Selenite

Selenite

Selenite

  • most often transparent and colorless: it is named after Greek σεληνη= “the moon”.
  • if selenite crystals show translucency, opacity, and/or color, it is caused by the presence of other minerals including druse (a coating of small crystal points)
  • druse is the crust of tiny, minute, or micro crystals that form or fuse either within or upon the surface of a rock vug, geode, or another crystal

Satin spar

  • most often silky, fibrous, and translucent (pearly, milky) – can exhibit some coloration
  • the satin spar name can also be applied to fibrous calcite (a related calcium mineral) – calcite is a harder mineral – and feels greasier, waxier, or oilier to the touch.

Desert rose

  • rosette shaped gypsum with outer druse of sand or with sand throughout – most often sand colored (in all the colors that sand can exhibit)
  • the desert rose name can also be applied to barite desert roses (another related sulfate mineral) – barite is a harder mineral with higher density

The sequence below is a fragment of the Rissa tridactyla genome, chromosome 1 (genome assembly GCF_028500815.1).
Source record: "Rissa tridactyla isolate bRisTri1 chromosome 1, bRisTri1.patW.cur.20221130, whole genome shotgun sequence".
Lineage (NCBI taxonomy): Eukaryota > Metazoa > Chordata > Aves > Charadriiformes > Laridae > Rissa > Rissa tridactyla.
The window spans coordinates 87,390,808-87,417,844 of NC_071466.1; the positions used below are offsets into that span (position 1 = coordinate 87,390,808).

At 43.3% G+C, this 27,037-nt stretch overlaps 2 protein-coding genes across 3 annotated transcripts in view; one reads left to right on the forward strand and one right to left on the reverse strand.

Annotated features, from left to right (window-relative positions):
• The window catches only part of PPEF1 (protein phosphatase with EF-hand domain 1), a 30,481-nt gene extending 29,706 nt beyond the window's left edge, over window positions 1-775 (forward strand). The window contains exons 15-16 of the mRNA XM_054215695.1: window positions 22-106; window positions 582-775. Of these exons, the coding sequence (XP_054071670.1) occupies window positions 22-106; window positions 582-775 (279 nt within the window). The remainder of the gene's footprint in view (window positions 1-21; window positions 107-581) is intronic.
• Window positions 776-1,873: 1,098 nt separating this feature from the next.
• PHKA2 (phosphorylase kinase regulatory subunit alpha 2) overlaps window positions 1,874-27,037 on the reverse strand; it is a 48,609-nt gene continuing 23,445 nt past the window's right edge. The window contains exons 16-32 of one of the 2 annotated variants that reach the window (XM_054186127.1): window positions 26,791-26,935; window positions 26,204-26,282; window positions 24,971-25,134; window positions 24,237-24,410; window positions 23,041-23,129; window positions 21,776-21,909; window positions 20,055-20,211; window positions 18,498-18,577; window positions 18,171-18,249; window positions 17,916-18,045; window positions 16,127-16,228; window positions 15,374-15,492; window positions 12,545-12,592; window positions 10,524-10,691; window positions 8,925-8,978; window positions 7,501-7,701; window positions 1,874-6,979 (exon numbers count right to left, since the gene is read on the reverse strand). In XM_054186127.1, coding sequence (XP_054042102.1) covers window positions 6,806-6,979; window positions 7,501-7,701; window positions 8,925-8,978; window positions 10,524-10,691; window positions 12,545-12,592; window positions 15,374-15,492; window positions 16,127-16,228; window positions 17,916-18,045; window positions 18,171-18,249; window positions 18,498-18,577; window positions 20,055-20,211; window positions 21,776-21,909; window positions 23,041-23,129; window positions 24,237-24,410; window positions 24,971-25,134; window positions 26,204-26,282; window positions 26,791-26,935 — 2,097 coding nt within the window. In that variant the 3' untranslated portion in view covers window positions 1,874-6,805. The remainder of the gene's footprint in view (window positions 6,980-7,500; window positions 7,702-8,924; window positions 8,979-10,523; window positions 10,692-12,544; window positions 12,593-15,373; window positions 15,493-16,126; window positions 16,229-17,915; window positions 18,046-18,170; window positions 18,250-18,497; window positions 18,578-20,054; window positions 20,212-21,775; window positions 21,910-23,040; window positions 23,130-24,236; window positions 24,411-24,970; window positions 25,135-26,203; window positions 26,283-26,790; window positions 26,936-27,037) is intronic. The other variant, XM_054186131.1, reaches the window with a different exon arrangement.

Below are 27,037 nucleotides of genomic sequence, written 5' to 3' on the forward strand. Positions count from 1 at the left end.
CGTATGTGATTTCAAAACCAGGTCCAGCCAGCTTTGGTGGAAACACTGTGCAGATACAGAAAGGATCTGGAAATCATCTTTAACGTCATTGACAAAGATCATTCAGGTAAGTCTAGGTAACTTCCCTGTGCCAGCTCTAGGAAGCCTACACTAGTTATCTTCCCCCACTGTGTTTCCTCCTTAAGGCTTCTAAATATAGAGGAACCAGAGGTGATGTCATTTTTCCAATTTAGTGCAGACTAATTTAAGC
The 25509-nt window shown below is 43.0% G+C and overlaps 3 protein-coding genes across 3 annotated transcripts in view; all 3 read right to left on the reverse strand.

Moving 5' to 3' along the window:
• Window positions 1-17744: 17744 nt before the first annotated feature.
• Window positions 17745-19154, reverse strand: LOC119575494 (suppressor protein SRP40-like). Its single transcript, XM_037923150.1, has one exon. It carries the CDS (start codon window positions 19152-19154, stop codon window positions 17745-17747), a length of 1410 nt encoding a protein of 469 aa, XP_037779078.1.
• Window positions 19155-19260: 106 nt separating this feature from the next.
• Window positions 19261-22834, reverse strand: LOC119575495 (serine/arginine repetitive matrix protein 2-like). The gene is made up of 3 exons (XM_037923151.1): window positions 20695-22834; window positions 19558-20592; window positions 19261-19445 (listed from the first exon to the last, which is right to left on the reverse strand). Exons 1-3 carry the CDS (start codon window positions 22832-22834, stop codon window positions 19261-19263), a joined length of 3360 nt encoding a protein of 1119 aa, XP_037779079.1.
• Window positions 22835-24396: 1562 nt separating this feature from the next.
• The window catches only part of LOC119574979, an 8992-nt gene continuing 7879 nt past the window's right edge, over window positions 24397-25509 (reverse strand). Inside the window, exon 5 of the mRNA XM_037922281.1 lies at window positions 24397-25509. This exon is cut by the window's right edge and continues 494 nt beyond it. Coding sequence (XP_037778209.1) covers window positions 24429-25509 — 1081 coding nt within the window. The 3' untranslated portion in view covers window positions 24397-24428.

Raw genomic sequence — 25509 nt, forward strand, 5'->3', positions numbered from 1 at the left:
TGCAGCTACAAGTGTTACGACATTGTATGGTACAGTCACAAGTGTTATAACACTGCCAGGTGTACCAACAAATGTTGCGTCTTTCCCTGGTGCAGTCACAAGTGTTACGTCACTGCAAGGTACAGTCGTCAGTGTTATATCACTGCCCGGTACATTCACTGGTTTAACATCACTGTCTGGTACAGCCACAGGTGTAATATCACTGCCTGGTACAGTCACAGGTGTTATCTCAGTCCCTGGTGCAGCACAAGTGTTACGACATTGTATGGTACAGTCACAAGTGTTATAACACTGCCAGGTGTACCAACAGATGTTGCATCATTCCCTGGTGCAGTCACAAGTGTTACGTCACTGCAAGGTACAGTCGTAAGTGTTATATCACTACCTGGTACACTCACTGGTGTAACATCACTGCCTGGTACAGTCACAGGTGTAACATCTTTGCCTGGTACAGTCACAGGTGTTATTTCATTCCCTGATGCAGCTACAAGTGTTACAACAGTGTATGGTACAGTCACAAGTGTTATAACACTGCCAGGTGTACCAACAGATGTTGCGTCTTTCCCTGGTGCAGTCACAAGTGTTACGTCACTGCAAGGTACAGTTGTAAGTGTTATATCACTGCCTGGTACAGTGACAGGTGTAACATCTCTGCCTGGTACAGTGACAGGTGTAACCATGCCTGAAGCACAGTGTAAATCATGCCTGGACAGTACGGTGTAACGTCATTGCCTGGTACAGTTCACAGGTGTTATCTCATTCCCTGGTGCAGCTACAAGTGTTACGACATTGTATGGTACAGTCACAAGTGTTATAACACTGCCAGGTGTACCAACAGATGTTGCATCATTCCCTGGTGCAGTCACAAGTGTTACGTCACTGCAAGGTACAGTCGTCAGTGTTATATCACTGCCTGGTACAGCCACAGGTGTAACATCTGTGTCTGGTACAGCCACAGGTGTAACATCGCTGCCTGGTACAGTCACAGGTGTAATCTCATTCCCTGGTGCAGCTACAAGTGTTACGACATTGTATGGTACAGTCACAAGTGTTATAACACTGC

Gypsum flower

  • rosette shaped gypsum with spreading fibers – can include outer druse
  • the difference between desert roses and gypsum flowers is that desert roses look like roses, whereas gypsum flowers form a myriad of shapes

Use and history

Selenite mine

Selenite mine

Because of the long history of the commercial value and use of both gypsum and alabaster, the four crystalline varieties have been somewhat ignored, except as a curiosity or as rock collectibles.

Crystal habit and properties

Crystal habit refers to the shapes that crystals exhibit.